Thank you all for your comments and recommendations. Fortunately, we saw Mt. Rushmore, Sturgis, and surrounding area a few years ago when we traveled from AZ to WA, so it's okay to not see them now. Yellowstone was on my list, but with recent events, that is likely not an option. Given that, we will likely just drive through and perhaps catch Yellowstone in a year or two. Deciding on towns to stay the night will be our focus. So if you have any ideas there, I'm all ears.

Thank you again! I sincerely appreciate your comments!!!
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Old Jun 15th, 2022, 05:47 PM
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I'm sure you will make sure your vehicle is in good shape, and that the air-conditioning is working (for the dogs if not for yourselves!).
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Old Jun 16th, 2022, 04:13 AM
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Assuming using I-94 thru North Dakota:

Lewis and Clark Caverns (Cardwell MT) is quite good, it used to be a national monument but was demoted to a state park. Guided tour only.

Pompeys Pillar National Monument, pretty quick and hard to miss.

Theodore Roosevelt National Park, South Unit, enter at Medora ND, this is a fairly short scenic drive loop that I have not done, could do some hikes also.

In Minnesota St John's Abbey is right off the interstate (Collegeville MN), free, fairly well known example of modern architecture and no charge, nice lake walk behind to stretch legs. https://saintjohnsabbey.org/church https://saintjohnsabbey.org/s/abbey_...8-12_small.pdf

For Minneapolis/St Paul I would take I-94 through the 2 downtowns, curvy and more traffic but at least you will see something, rather than I-694 which is the bypass but really nothing to even glimpse of any interest.
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Old Jun 16th, 2022, 08:19 AM
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If taking I-94 thru Eastern MT and thru North Dakota:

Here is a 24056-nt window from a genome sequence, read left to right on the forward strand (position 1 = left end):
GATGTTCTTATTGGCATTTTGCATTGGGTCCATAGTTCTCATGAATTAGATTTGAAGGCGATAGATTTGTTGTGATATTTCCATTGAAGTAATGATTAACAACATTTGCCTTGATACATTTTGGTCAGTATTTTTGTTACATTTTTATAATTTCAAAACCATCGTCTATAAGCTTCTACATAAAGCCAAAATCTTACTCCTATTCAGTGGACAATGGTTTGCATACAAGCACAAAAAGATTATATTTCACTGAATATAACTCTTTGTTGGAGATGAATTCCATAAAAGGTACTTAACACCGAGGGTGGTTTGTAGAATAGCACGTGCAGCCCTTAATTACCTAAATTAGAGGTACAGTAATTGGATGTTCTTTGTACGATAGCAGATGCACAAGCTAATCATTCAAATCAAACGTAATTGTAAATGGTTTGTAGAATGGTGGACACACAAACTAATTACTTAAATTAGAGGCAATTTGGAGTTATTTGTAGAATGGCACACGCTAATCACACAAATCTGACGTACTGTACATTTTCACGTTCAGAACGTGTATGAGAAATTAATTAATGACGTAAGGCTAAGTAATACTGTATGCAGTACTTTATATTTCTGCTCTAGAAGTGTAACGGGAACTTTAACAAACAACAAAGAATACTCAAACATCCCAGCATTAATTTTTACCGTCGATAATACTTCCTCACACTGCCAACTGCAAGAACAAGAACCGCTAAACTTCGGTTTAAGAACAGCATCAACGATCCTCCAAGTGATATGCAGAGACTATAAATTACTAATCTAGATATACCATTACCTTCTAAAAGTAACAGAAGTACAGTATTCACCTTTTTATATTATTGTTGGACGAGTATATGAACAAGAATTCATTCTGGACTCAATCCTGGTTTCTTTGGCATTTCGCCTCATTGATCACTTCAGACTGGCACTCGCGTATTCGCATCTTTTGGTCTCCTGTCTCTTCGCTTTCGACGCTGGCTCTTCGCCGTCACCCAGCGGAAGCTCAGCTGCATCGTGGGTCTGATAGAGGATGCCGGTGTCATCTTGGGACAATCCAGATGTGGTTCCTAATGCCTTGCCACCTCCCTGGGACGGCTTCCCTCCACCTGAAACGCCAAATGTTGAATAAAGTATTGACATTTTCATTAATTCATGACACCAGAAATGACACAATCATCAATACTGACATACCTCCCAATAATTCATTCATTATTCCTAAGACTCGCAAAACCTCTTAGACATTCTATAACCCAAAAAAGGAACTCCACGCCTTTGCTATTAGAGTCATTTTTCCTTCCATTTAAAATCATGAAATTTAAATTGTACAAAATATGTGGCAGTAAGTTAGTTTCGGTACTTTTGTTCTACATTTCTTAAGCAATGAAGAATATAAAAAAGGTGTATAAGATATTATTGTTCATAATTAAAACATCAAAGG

Short distance east of Billings, about a mile or two off I-94, Pompeys Pillar would be a quick, good stretch of the legs (Lewis & Clark historical site & small museum).
If you have extra time, SE of Billings (Hardin, MT) is the Little Bighorn National Site & Museum. It's an interesting side trip; easy to continue East on I-94 after visit.

Entering North Dakota, the tourist cowboy town of Medora is at the entrance to Theodore Roosevelt National Park. The terrain/colors are like a mini Grand Canyon; bison, prairie dogs, wild horses, etc. for wildlife viewing. The small town has shops, restaurants, gas, etc. as well as several museums dedicated to local cowboy culture. In addition, the Medora Musical is held in evenings in an outdoor ampitheatre. Pitchfork Fondue (steaks cooked on pitchforks with all the fixings) before the show on bluff overlooking the valley is also very popular. The lodging within Medora is very expensive due to the small area/popularity. 1/2 hr to the East at Dickinson there are multiple, more affordable lodging options & restaurants.
Bismarck/Mandan area also has multiple lodging - Ft. Lincoln (where Custer lived/left from) South of Mandan is restored with buildings & On-A-Slant Mandan village/museum is nearby.
Jamestown is home to the World's Largest Buffalo (large concrete statue) with Frontier Village & Bison Museum right along I-94. Fargo offers Bonanzaville, a collection of buildings/artifacts from earlier farming days.
Into Minnesota - not much to visit, except maybe the Kensington Stone (oldest ancient writing on stone, supposedly from Viking visitors?) at Alexandria - has been featured on multiple tv shows.
Minneapolis/St Paul area of course would have multiple things to do (MN Twins baseball/Mall of America, etc.) Suggestion: I would check each state for road construction, as this is the season in Northern states!!
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Old Jun 16th, 2022, 12:48 PM
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More great ideas!!! Thank you so much!!